Wild swings in prices likely, so tread with care
AS THE curtains are drawn on the first quarter of the trading year today, the big question is whether the trend observed during the quarter - laggard stocks turning into blazing top performers - will hold true going forward.
Take Olam International. It was the worst-performing component stock on the benchmark Straits Times Index (STI) last year, with a 37.2 per cent drop in share price.
But in the first quarter, it was the top gainer among STI component stocks with a 45.1 per cent gain.
It started its climb early last month, and its gains were cemented by a takeover offer made by a consortium of investors led by Temasek Holdings, its second-biggest shareholder, this month.
Not that Olam was an outlier where outperforming laggard blue chips are concerned: Last year's second-worst-performing STI counter - Jardine Cycle & Carriage, which registered a 25.6 per cent loss - turned out to be the first quarter's second-best-performing STI counter with a 23.4 per cent gain.
Jardine C&C has considerable exposure to Indonesia because it is the biggest shareholder of giant automotive distributor Astra International. It got a big boost when the Jakarta bourse became one of the region's best-performing markets, gaining 11.56 per cent during the quarter.
There is also the upswing registered by another commodities play, Noble Group, which has risen 13.6 per cent so far this year, after losing 8.94 per cent last year. This was on the back of a report that the company was in talks to sell its agri-business arm to China's biggest grain trader, Cofco Corp.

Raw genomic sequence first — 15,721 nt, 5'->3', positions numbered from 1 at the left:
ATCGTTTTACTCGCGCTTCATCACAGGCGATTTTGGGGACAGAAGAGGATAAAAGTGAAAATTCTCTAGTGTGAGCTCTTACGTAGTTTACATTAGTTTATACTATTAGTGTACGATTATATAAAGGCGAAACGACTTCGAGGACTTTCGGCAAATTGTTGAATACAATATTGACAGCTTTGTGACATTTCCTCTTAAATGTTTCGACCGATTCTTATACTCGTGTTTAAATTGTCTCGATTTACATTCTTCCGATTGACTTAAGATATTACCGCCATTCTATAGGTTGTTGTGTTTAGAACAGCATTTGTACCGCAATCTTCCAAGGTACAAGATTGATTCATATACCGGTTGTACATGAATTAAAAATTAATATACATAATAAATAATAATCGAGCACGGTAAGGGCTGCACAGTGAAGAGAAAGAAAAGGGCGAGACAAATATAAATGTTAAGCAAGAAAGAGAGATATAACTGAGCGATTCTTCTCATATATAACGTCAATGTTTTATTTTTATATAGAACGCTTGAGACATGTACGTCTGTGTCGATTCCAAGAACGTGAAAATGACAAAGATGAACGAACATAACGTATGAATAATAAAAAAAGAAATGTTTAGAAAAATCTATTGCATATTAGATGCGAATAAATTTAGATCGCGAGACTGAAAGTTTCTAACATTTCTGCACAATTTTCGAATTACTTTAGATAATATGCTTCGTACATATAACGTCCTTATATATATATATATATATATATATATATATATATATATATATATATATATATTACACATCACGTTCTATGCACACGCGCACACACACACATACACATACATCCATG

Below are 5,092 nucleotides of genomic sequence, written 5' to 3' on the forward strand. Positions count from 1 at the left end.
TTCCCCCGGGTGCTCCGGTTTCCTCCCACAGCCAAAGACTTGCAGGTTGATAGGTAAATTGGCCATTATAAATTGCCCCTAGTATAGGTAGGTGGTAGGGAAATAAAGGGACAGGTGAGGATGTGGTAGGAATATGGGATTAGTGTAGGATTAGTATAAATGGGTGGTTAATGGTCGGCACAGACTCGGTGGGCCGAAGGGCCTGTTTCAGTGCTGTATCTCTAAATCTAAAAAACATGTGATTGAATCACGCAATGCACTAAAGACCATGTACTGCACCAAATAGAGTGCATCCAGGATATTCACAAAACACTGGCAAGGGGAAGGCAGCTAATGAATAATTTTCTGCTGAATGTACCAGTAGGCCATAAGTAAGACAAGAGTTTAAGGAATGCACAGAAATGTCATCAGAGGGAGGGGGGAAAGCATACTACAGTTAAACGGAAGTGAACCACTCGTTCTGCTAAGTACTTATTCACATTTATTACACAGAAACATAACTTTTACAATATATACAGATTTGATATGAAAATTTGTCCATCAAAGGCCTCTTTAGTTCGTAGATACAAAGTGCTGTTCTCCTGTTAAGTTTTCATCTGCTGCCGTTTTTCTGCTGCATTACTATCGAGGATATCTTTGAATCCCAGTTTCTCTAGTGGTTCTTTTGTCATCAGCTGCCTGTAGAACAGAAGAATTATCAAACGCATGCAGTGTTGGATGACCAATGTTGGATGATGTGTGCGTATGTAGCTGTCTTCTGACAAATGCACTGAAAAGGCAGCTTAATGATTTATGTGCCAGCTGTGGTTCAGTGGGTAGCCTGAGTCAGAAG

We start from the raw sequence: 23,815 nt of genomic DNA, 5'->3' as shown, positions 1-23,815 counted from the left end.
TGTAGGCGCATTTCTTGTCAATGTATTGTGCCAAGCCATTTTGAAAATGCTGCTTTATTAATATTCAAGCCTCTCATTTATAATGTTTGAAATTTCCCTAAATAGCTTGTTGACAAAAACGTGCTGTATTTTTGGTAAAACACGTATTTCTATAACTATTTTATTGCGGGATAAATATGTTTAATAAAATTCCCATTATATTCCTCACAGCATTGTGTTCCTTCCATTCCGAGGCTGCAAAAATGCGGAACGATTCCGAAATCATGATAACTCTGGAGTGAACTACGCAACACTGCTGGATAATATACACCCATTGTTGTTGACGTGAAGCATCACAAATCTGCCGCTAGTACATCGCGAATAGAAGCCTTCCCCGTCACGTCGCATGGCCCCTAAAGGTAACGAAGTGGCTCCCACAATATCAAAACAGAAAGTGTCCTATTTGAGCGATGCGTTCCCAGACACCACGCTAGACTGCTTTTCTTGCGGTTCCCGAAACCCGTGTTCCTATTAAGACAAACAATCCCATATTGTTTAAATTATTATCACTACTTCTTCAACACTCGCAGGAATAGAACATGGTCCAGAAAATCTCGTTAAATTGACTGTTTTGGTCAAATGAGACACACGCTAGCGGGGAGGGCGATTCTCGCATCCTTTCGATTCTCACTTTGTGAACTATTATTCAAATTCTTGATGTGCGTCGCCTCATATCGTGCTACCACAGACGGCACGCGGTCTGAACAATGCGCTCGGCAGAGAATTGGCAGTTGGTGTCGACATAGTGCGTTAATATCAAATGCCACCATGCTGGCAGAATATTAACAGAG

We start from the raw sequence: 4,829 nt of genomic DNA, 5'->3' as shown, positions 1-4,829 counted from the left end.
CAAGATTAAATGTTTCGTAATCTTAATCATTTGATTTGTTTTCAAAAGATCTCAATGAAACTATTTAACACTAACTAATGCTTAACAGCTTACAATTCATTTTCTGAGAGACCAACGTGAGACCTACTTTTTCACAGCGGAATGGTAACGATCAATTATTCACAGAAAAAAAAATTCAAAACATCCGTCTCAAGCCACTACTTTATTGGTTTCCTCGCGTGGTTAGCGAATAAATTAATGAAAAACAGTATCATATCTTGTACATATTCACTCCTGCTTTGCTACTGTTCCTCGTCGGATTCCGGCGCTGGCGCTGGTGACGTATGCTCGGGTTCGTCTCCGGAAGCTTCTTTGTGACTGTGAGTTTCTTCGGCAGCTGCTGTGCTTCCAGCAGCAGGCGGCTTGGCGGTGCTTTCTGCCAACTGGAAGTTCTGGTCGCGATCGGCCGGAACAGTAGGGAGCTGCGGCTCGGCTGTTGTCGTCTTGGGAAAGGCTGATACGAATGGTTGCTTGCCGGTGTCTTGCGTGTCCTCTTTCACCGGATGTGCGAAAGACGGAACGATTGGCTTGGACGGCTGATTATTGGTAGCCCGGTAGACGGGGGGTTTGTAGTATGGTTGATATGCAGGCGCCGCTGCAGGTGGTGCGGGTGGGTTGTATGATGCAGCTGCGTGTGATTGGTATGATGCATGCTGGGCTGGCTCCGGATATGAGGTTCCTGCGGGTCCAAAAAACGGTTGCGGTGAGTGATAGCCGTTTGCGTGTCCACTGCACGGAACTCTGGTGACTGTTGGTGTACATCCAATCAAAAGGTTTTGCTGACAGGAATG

On the flip side, the converse is true, too: Last year's top STI performers are among some of the worst performers recently.
Global Logistic Properties (GLP), for example, has fallen 8.71 per cent so far this year, after a 5.47 per cent gain last year as investors chased its price up because of its exposure to the Japanese real-estate market.
But Japan became its Achilles' heel in the first quarter, with GLP getting tarnished by the lacklustre performance of the Tokyo stock market, which has fallen almost 10 per cent so far this year, after gaining 56 per cent last year.
Banks - which were among the big gainers last year - have also not fared so well in the first quarter.
DBS Group Holdings, which had risen 14.2 per cent last year, is down 5.41 per cent so far this year, as investors fretted about its trade-finance loan exposure in China, where the weakening yuan and growing spate of bad loans were becoming a concern.
So does it pay to use the same contrarian strategy and bet on laggard plays in the second quarter?
In the past three years, April had marked the high-water mark for the STI before it succumbed to jitters the following month, on a host of worries. These had included the various sovereign debt crises in the euro zone in 2011 and 2012, and jitters over the impending end to the printing of cheap United States dollars last May.
This year, the big worry is that Wall Street may snap, as widely watched market barometers such as the S&P 500 flirt with record high levels.
Nervousness among investors about such a scenario materialising is reflected in the eye-popping US$9.7 billion (S$12 billion) taken out of US exchange-traded funds last week, based on the latest fund flow data made available by Citi Investment Research.
Neither are conditions likely to improve in Tokyo in the next quarter, where foreigners sold US$956 million of funds which invest in Japanese stocks last week.
So it behoves investors to tread with care in the second quarter. More wild swings in prices can be expected.